316Re: [beemonitoring] The Soap Collecting Jar
- Jun 4, 2008Jack:
I agree, in general...the soapy water collection does destroy all pollen and that has been a valuable contribution to bee natural history and thus collecting fresh specimens and placing them in the museum are always to be encouraged. However, much of what we are doing are general surveys of relatively common species (though with surprises) and our limiting factor is usually time, so we are attracted to some of the bowl techniques. In reality I almost always use both. I put out bowls in the early A.M. and net collect through the day. Each collection technique emphasizes a different fraction of the bee community. The advantage of bowls for general surveys is that they are more replicable than following the ramblings, skill, and proclivities of a person with a net.
In the end it depends on what your project and goals as to what combination you use. In many circumstances a nice array of Malaise traps is really the ticket...but then these have a separate set of issues.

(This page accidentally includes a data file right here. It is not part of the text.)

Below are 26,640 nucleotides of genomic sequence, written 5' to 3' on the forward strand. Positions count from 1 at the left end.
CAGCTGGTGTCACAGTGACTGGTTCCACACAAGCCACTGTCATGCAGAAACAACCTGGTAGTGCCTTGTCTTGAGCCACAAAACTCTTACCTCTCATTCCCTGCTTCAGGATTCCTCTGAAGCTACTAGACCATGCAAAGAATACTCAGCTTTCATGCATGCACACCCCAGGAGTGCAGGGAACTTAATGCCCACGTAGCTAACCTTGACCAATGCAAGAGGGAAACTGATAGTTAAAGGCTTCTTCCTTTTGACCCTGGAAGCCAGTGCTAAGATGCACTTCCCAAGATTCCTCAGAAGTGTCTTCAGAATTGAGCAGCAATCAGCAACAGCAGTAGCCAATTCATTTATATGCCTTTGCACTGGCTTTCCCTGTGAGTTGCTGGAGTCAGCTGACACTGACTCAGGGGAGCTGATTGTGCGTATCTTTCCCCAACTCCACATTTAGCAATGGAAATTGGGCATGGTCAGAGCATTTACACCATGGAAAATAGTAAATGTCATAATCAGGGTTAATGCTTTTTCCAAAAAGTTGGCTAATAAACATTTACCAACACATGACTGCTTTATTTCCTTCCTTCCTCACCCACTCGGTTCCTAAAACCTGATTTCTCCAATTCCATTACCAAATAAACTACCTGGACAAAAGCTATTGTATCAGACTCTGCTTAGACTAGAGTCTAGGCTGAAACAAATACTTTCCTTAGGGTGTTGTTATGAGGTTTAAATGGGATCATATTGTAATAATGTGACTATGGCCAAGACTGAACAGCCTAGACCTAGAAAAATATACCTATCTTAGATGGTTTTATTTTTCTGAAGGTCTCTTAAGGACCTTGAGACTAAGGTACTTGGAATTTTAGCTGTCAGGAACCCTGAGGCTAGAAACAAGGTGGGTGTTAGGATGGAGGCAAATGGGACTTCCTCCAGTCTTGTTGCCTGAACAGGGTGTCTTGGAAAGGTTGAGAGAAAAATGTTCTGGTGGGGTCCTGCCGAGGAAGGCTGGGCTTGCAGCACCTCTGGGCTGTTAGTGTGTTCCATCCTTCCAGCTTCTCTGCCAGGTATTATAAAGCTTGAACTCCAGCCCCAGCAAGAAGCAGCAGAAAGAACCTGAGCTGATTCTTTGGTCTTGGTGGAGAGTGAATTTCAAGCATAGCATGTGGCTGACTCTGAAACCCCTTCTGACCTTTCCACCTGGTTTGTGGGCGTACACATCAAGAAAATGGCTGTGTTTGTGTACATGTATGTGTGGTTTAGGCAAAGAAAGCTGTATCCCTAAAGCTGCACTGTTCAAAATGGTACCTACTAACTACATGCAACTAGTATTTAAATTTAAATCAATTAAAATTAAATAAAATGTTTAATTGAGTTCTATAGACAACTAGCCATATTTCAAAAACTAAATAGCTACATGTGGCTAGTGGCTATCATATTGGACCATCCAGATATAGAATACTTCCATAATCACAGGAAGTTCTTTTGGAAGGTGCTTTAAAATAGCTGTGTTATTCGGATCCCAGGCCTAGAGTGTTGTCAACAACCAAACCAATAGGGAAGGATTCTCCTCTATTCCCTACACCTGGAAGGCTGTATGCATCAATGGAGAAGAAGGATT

Sam Droege Sam_Droege@...
w 301-497-5840 h 301-390-7759 fax 301-497-5624
USGS Patuxent Wildlife Research Center
BARC-EAST, BLDG 308, RM 124 10300 Balt. Ave., Beltsville, MD 20705
"...and though the holes were rather small, they had to count them all..."
A day in the life.
P Please don't print this e-mail unless really needed.
Jack Neff <jlnatctmi@...>
Sent by: email@example.com
06/04/2008 02:30 PMPlease respond to
firstname.lastname@example.orgSubject Re: [beemonitoring] The Soap Collecting Jar
Sam: I understand the utility of pan traps and the
like for certain types of surveys, but I regret the
generation of so many specimens with no biological
information beyond it was there then. For bee
biology, this is a step backwards. Hand collecting
directly into soapy water, or alcohol or whatever, is
a useful emergency technique but I would hope it would
would not become a primary collecting method. The
pollen that bees collect is valuable data and removing
it as a matter of course, either as a byproduct of the
collecting technique, or intentionally, as a matter
of aesthetics or ease of identification, is something
that should be discouraged. A rigorous analysis of
diet breadth in bees requires pollen analysis and this
is impossible for specimens that have been through the
--- frozenbeedoc@... wrote:
> Hey Sam,John L. Neff
> I figured that out last summer (soap in collecting
> jars). Forgot to tell
> you. Worked well for me. I used a small jelly
> canning jar. Easy to carry and
Central Texas Melittological Institute
7307 Running Rope
Austin,TX 78731 USA
- << Previous post in topic Next post in topic >>